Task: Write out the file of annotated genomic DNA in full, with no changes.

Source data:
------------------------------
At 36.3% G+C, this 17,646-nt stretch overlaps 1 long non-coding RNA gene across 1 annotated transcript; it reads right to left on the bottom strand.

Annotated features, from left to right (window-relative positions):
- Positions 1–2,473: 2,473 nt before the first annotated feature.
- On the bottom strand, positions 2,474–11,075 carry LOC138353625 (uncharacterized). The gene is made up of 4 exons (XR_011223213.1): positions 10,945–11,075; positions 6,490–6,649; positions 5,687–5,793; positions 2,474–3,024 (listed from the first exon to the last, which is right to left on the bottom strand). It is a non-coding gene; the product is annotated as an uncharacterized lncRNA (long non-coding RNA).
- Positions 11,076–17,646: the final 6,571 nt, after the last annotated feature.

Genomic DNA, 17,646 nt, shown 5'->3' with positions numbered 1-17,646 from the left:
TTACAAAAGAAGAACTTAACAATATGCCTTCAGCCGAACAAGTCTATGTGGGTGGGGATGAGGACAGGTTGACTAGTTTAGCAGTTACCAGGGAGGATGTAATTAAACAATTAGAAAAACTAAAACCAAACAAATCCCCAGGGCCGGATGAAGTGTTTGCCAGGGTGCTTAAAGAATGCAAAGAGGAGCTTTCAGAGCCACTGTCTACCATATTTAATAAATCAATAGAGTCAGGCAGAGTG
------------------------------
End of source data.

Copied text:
At 36.3% G+C, this 17,646-nt stretch overlaps 1 long non-coding RNA gene across 1 annotated transcript; it reads right to left on the bottom strand.

Annotated features, from left to right (window-relative positions):
- Positions 1–2,473: 2,473 nt before the first annotated feature.
- On the bottom strand, positions 2,474–11,075 carry LOC138353625 (uncharacterized). The gene is made up of 4 exons (XR_011223213.1): positions 10,945–11,075; positions 6,490–6,649; positions 5,687–5,793; positions 2,474–3,024 (listed from the first exon to the last, which is right to left on the bottom strand). It is a non-coding gene; the product is annotated as an uncharacterized lncRNA (long non-coding RNA).
- Positions 11,076–17,646: the final 6,571 nt, after the last annotated feature.

Genomic DNA, 17,646 nt, shown 5'->3' with positions numbered 1-17,646 from the left:
TTACAAAAGAAGAACTTAACAATATGCCTTCAGCCGAACAAGTCTATGTGGGTGGGGATGAGGACAGGTTGACTAGTTTAGCAGTTACCAGGGAGGATGTAATTAAACAATTAGAAAAACTAAAACCAAACAAATCCCCAGGGCCGGATGAAGTGTTTGCCAGGGTGCTTAAAGAATGCAAAGAGGAGCTTTCAGAGCCACTGTCTACCATATTTAATAAATCAATAGAGTCAGGCAGAGTG